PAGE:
Debate Spurred by NPT, ABM's and NPSS Visit. Debate over US nuclear-powered surface ship visits, anti-ballistic missile defenses, and the Nuclear Non-Proliferation Treaty has also drawn Japanese attention to the nuclear weapons question. The most significant concern raised by the Enterprise visit2 was, like the Okinawa base problem, the question of introduction of nuclear weapons into Japanese territory (waters in this case). Both the Prime Minister and Foreign Minister expressed as their conviction to Diet interpellators that the Enterprise would not bring nuclear-armed weapons into port.3 In their battles with the police, the student demonstrators apparently aroused some [Page 260]local public sympathy and drew press attention to their demands.4 The impact of their efforts on the Japanese populace as a whole, however, may be no more sustained than the impact of the earlier demonstrations against the visits by nuclear-powered submarines. The visit will, nevertheless, help to sharpen public debate on defense issues.

The Japanese reaction to the US ABM deployment decision,5 while it did not extend much beyond the comparatively small defense-interested community, revealed the high degree of interest and sophistication of Japanese experts and analysts in the field of nuclear defense. Discussions stimulated by the ABM decision covered the gamut, including the possibility of a future US-Soviet arms race, the credibility of the US deterrent, the potential of the Chinese Communist nuclear-missile threat, and whether Japan needed ABM's or not. A senior Foreign Ministry official, understood to be Vice Minister Ushiba, noted that ABM's were purely defensive weapons; as such, there would be no constitutional impediment to Japanese acquisition of ABM's. The possibility of Okinawa being used as an ABM base, either for antiballistic missiles or as a base for a sea-borne missile fleet, has also been raised.

The proposed Nuclear Non-Proliferation Treaty has caused the most profound soul-searching in Japan, as it has focused attention on Japan's future role in a world of nuclear-weapons and non-nuclear-weapons states. The Japanese know that they can acquire a nuclear-weapon capability as rapidly as any other non-weapons state, but thus far they have chosen to deny themselves this world status symbol, partly because of the “nuclear allergy,” partly on practical and partly on moral grounds, all of which are interrelated. The NPT, however, [Page 261]raises the possibility of permanent self denial together with a permanent second-class power status. It appears that the Japanese will rationalize themselves around this problem, by signing the treaty but still maintaining their long range options. They have already insisted that the treaty contain provisions for periodic review, that all states have equal rights in developing peaceful uses, and that the nuclear-weapons powers promise to work toward discarding their arms while still providing security for non-weapons states (despite the apparent contradiction between the latter two propositions). They are also continuing to push peaceful nuclear and space development. If it should become clear at some future date that Japan would have to go nuclear to maintain its position in the world, its capabilities for doing so would be fully developed.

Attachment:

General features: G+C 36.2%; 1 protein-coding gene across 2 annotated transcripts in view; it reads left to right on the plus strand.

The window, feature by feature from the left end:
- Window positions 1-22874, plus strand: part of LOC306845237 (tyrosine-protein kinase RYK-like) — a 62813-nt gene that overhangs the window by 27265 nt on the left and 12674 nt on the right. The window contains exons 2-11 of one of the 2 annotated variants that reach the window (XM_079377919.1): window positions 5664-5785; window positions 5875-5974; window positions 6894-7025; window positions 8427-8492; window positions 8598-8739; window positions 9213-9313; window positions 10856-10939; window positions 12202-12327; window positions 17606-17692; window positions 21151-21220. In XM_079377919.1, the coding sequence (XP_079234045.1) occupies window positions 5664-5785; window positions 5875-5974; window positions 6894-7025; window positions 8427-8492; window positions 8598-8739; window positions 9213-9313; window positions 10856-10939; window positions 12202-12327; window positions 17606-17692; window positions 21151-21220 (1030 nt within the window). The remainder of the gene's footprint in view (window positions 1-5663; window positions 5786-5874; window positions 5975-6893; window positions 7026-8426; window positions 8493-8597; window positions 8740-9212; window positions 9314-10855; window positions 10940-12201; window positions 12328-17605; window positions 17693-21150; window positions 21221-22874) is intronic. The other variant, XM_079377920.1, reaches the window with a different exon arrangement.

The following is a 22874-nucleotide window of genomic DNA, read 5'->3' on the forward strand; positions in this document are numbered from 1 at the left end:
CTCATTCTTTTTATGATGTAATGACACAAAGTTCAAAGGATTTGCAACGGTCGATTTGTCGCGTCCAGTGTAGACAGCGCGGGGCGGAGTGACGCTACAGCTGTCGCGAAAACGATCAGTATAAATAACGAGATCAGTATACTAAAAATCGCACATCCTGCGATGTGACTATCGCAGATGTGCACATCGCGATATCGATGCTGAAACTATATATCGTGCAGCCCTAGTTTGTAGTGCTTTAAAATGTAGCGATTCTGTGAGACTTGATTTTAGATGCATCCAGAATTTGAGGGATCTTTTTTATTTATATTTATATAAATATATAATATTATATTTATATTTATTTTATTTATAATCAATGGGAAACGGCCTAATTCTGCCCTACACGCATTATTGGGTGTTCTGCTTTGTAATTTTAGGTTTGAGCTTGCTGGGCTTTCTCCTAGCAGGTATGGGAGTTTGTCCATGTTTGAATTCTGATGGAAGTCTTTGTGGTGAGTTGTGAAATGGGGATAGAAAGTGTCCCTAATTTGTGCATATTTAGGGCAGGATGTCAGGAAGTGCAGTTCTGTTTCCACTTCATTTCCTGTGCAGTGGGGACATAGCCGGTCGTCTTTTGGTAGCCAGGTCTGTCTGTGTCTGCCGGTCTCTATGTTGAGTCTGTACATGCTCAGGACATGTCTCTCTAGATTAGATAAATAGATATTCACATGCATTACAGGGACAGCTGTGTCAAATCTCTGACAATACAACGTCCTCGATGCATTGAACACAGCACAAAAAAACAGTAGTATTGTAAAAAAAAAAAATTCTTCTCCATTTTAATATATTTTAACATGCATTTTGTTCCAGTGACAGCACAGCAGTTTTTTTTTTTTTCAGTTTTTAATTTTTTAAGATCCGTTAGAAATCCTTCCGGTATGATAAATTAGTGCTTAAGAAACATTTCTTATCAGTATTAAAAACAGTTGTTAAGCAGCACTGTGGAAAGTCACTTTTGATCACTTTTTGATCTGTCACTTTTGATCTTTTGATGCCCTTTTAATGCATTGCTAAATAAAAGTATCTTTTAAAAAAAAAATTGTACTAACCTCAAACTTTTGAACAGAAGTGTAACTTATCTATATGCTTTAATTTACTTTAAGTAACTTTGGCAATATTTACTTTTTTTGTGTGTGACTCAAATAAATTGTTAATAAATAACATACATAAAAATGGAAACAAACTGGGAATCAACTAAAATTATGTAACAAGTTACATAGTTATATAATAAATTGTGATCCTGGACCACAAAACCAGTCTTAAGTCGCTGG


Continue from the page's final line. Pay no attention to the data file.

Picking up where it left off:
China—Menace and Competitor. Japan's overriding concern is its relationship to its giant Asian neighbor, Communist China. The Japanese know that their future role in Asia is directly tied in with this relationship. While China remains militant and threatening, the Japanese must either rely on the United States for protection, develop their own defenses, or both. And even if Peking takes on a less menacing aspect, it will remain a rival with Japan for Asian influence and leadership. The fact that China is developing nuclear weapons and Japan is not is thus a basic element in Japanese soul-searching over the nuclear weapons question, and as China becomes more powerful, the pressures on Japan to compete or accommodate are bound to increase. Most signs indicate Japan intends to compete; at this stage, it hopes that US protection will be sufficient to permit it to do so without nuclear weapons.